Misleading data manipulation in widely quoted Alzheimer’s disease study published in JADA

Boyd Haley PhD discusses flaws in the Saxe Alzheimer’s study

ada_noseThis article presents excerpts from a letter Boyd Haley PhD wrote to congressman Dan Burton as a rebuttal to a May 11th, 2001 letter by Robert M. Anderton, D.D.S., and President of the American Dental Association (ADA), challenging his statements to the Committee on Government Reform. Within this article is a complete dissection of the many flaws, including misleading data manipulation in the Saxe Alzheimer’s study. – M.E.

Boyd Haley PhD – Below I present detailed and referenced information supporting my case and respond to various statements made by the ADA President that I believe to be misleading and sometimes flagrantly wrong. The ADA seems to think it has the right to select which research it believes and to trash that research that says it is wrong, even though the latter represents the bulk of published research. To address the issues raised by the ADA President in his letter I will go in sequential order of the comments made in the letter placing the ADA comments in italics and providing scientific references for my conclusions.

“There is no scientifically valid evidence linking either autism or Alzheimer’s disease with dental amalgam”.

First, mercury is a well-known, potent neurotoxicant, and common sense would lead to the conclusion that severe neurotoxins would exacerbate all neurological disorders, including Parkinson’s, ALS, MS, autism and AD. Several research papers in refereed, high quality journals and scientific publications have shown that mercury inhibits the same enzymes in normal brain tissues as are inhibited in AD brain samples (1a-c, 2, 3). AD is pathologically confirmed post-mortem by the appearance of neuro-fibillary tangles (NFTs) and amyloid plaques in brain tissue. Published research, within the past year, has shown that exposure of neurons in culture to sub-lethal doses of mercury (much less than is observed in human brain tissue) causes the formation of NFTs (4), the increased secretion of amyloid protein and the hyper-phosphorylation of a protein called Tau (5). All three of these mercury-induced aberrancies are regularly identified as the major diagnostic markers for AD. In the manuscript published in the J. of Neurochemistry (5) the authors state “These results indicate that mercury may play a role in the patho-physiological mechanisms of AD.” In most of these experiments, mercury and only mercury among the several toxic heavy metals tested, caused the AD related responses reported. Many medically trained individuals would agree that if something causes the appearance of the pathological hallmarks confirming the disease then it likely causes the disease. I at least have limited my claims to exacerbation of these diseases to err on the side of caution.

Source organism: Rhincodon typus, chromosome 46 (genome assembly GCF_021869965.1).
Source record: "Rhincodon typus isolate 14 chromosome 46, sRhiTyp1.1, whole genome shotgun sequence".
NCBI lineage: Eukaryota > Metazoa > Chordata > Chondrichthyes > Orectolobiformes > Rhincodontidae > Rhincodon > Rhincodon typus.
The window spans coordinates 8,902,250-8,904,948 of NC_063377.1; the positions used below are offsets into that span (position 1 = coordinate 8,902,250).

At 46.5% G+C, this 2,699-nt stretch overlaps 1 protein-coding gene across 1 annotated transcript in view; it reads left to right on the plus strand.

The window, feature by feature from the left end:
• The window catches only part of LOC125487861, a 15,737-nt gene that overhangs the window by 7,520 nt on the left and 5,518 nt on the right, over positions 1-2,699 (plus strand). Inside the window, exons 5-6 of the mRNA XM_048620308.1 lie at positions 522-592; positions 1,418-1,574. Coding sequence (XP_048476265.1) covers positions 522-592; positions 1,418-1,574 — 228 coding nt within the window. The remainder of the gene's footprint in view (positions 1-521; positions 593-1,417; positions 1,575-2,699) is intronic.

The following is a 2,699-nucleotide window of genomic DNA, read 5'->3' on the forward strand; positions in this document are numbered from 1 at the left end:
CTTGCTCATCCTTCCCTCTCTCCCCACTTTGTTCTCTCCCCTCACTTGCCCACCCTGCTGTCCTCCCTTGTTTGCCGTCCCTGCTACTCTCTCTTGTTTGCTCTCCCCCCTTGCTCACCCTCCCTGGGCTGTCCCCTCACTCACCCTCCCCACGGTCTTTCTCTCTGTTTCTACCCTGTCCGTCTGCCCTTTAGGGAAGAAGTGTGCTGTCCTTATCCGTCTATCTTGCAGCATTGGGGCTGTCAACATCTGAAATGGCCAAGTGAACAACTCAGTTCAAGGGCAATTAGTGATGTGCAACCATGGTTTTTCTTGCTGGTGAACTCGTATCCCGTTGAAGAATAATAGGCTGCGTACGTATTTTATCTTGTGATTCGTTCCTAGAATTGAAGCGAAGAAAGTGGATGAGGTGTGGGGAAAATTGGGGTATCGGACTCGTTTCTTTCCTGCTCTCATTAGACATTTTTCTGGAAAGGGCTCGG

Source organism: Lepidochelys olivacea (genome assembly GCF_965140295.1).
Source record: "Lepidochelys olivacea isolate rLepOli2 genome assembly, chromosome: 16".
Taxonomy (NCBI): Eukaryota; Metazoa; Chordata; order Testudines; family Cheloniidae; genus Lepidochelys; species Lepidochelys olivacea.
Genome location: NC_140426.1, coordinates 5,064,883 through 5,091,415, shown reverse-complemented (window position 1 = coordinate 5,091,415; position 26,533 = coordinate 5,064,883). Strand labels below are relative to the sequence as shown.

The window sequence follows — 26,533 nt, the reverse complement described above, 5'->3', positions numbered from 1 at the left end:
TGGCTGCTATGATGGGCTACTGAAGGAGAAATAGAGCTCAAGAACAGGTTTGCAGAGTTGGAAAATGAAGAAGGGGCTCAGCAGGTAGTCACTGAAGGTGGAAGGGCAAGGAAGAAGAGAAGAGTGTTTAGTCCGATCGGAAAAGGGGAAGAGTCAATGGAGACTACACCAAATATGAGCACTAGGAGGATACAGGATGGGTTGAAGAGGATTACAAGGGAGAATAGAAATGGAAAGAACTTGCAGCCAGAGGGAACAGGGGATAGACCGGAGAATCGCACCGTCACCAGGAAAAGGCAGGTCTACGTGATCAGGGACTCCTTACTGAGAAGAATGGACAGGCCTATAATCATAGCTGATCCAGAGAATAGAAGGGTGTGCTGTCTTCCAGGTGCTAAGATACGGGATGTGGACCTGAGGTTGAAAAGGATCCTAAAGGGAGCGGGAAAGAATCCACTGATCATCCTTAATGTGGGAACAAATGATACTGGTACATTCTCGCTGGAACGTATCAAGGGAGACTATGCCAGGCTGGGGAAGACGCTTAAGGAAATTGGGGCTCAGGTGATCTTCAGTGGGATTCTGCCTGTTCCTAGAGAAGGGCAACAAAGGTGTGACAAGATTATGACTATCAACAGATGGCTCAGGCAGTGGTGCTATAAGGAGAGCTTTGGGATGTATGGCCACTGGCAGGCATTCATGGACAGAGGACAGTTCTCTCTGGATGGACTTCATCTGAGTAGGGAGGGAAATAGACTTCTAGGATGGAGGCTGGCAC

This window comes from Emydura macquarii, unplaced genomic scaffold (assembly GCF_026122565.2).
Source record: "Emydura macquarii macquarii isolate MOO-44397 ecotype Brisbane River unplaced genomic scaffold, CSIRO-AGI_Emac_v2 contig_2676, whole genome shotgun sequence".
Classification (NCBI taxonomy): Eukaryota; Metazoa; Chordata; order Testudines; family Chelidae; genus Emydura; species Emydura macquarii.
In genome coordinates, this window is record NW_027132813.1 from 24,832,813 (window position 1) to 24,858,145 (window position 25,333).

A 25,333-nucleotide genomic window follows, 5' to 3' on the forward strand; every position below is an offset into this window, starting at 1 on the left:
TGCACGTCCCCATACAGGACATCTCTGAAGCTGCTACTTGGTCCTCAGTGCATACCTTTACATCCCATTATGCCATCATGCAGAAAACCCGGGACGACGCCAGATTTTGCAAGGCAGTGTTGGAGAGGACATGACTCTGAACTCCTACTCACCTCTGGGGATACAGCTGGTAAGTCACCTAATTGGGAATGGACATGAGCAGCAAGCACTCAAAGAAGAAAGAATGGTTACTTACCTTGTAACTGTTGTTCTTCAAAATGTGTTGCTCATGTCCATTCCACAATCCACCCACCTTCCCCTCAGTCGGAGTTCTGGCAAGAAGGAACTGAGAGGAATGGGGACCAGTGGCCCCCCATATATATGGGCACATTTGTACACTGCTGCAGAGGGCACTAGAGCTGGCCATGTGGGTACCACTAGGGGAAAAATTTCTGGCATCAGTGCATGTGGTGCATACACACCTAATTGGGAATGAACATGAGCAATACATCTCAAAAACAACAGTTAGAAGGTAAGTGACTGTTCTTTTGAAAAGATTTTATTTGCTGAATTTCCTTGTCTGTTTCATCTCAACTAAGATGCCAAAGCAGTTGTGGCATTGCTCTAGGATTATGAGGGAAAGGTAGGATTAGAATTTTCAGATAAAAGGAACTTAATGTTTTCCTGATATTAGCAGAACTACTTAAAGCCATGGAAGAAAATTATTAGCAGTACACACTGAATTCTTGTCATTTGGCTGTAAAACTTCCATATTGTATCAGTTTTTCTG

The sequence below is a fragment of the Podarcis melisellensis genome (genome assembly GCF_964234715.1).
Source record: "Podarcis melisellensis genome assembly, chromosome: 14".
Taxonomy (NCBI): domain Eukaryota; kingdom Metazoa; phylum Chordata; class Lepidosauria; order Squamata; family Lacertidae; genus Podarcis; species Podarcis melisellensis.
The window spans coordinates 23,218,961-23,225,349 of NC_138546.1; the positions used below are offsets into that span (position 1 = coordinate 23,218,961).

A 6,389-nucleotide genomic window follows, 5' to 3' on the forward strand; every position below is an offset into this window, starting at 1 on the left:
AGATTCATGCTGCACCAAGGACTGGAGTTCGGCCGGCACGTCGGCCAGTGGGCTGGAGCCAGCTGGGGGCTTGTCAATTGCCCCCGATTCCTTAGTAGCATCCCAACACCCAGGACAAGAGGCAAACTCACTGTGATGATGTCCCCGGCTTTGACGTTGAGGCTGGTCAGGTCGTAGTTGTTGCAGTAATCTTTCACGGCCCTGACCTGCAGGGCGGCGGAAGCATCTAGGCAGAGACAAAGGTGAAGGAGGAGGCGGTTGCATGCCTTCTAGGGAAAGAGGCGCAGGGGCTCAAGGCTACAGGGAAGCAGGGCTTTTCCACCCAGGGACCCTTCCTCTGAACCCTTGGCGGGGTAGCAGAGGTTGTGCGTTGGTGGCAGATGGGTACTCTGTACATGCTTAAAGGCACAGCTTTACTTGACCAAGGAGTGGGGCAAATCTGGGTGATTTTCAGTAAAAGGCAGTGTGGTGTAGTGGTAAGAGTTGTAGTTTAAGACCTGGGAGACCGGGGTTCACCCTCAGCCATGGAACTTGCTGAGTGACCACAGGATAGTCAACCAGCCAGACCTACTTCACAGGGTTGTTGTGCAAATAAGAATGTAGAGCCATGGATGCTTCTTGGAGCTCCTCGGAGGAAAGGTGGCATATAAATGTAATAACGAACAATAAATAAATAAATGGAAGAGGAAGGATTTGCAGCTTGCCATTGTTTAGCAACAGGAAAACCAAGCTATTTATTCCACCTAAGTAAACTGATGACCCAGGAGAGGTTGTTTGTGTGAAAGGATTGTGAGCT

Further, consider this about AD. A study of 500 sets of identical twins from World War II era lead to the conclusion that sporadic AD which represents 90% of the cases was not a directly inherited disease. In many cases one twin would get AD and the other would not. Genetic susceptibility is involved, but a toxic exposure is required (e.g., if you are genetically susceptible to being an alcoholic you still need to be exposed to alcohol to become one). The work by Rose’s group at Johns Hopkins University implicates APO-E genotype as a “risk” factor with APO-E2 being protective and APO-E4 being a major risk factor. APO-E2 has the ability to protect the brain from mercury by having two additional thiol-groups to bind mercury appearing in the cerebrospinal fluid whereas APO-E4 does not have this additional capability (1). This may explain the proven genetic susceptibility to AD of the APO-E4 carriers.